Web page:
* (if anything, it is helpful to get the extra conversation in before they review applications)

* In these calculations, ask yourself what will it give you?

* A show, a place to live for a month, food, a stipend, a community, equipment, a place you wanna go... etc

* If community is important, look at who has gone in the past, and if their work is meaningful to you. They will be representative of your peers while you are there.



Residencies?

* Aka “come here and live and make work for a bit”

* I love them- but wouldn’t keep an apartment while I was doing a bunch

* (Good for short thinkin vacations if you have a place though!)

* They are generally what you make of them, because what they mostly offer is time

* Some also offer community and facetime with other folks in the arts

* Some are a lot easier to get than others

* I often apply to fancy/hard to get ones first, then infill my time with lower key ones that are much easier to receive

* this is a bit of a rude way to describe less prestigious spaces, but the level of competition you face changes dramatically place to place

* these small ones are often fabulous and full of amazing people but they generally don’t offer any career prestige, just a cool place to think and work for a while



Sales/pricing (for physical work):

* A few options here:

* Market rate:

* Your prices are decided by what you can sell stuff for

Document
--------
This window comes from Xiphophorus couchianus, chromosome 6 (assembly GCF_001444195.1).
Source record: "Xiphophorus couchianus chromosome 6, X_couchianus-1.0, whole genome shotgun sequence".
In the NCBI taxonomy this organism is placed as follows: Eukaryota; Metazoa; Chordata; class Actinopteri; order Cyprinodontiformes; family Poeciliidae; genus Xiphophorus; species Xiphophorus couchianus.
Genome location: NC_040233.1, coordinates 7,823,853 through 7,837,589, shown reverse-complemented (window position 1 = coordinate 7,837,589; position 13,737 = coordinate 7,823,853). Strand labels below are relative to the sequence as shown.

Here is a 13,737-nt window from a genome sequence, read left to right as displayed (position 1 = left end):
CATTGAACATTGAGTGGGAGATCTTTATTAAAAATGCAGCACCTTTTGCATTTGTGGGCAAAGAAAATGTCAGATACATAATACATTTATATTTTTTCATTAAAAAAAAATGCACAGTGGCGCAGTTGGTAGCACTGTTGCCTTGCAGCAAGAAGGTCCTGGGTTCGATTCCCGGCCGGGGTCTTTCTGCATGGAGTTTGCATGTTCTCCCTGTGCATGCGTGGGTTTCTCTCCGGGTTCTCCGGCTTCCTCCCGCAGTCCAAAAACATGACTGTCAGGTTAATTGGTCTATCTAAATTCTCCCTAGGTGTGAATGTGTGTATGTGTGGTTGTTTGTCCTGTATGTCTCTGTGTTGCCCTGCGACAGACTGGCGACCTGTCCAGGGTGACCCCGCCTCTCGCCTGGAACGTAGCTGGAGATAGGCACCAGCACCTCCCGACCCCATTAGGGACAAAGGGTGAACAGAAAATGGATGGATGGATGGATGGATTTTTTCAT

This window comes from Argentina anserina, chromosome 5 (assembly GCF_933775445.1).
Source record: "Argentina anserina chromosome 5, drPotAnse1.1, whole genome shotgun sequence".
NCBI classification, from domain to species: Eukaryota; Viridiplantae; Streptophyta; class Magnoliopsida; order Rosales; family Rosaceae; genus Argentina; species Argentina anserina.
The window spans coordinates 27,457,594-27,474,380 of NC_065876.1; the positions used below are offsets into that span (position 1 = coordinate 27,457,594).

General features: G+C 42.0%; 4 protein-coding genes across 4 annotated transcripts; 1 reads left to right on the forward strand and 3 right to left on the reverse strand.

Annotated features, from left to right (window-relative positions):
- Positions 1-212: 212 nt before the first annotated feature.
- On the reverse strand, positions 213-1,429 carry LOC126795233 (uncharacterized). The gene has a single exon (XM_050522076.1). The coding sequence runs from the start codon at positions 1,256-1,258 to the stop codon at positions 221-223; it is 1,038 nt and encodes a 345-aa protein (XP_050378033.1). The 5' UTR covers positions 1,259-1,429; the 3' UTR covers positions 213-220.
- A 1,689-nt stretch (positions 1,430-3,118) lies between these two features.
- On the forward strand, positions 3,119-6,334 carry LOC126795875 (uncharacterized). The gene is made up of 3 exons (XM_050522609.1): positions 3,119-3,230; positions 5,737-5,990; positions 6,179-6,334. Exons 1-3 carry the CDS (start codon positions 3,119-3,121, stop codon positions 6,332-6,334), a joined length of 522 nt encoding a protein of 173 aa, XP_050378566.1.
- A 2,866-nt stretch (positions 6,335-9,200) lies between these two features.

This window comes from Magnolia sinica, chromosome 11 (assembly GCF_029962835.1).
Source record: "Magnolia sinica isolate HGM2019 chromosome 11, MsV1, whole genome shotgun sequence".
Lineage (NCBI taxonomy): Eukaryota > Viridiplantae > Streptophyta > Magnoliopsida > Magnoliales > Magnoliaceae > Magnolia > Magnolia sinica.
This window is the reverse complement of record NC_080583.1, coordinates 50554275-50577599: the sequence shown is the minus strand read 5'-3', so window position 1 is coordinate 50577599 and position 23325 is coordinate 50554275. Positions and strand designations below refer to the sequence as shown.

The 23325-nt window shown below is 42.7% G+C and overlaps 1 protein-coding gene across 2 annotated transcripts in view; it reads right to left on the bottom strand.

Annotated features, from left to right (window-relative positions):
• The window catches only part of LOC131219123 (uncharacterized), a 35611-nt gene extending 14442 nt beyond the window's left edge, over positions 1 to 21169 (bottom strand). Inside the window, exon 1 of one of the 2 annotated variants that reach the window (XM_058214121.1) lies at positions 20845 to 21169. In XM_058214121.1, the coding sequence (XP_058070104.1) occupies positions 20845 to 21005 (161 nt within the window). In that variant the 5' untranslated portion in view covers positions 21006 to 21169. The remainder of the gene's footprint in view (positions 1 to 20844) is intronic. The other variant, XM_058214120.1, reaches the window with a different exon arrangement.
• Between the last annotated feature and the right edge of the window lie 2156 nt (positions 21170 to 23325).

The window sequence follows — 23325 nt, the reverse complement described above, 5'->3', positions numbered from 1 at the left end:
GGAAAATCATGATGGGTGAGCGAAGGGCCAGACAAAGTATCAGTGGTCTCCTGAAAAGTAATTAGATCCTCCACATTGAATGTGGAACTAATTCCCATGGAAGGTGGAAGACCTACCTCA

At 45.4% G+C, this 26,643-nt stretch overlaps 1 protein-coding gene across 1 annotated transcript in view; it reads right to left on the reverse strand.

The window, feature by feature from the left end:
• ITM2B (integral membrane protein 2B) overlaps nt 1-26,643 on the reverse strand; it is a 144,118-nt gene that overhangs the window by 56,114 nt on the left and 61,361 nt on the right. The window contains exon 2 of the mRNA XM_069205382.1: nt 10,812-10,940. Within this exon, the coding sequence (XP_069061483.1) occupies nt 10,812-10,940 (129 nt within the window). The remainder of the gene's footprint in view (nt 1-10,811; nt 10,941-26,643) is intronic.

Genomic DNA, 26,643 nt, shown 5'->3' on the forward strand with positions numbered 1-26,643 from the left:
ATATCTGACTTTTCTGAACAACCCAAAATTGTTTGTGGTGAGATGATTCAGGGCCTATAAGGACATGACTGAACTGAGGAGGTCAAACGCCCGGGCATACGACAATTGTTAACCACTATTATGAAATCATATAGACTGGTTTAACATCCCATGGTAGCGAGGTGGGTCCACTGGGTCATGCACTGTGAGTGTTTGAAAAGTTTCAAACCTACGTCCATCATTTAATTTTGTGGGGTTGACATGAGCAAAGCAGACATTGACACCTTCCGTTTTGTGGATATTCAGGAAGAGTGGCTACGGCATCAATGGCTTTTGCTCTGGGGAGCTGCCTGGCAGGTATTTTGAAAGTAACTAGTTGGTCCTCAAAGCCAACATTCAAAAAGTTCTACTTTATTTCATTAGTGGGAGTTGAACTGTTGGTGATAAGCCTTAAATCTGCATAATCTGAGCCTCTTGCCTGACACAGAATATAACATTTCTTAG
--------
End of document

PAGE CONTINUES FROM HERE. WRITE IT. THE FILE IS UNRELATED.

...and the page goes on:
* This may work out to be a very low hourly rate (especially if you are a slow worker in the studio) or a very high one (you are a quick worker and have lots of demand!)

* Work is often priced by size- eg, a small drawing is much less than a big painting, regardless of time spent

* Always figure in materials cost, which can be very high for painters/sculptors/etc

* This is honestly a totally arbitrary number that changes per person, but:

* the very cheapest you should probably consider for an original is a few hundred dollars, out of your studio or a coffee shop or other low key venue (a sketch or a multiple could be less)

* my students seem to regularly price around $100-$250 which is an okay place to start if you want to move stuff/need to support yourself

* this price will increase with the venue you are showing in (a gallery will add their fee on top, and connect you with folks who might be able to spend a little more)

* you can set your prices to literally whatever- and it is sort of a gamble, because if you say you are worth more, then you are? but also, you might sell nothing? so it is kind of ~abstract~ worth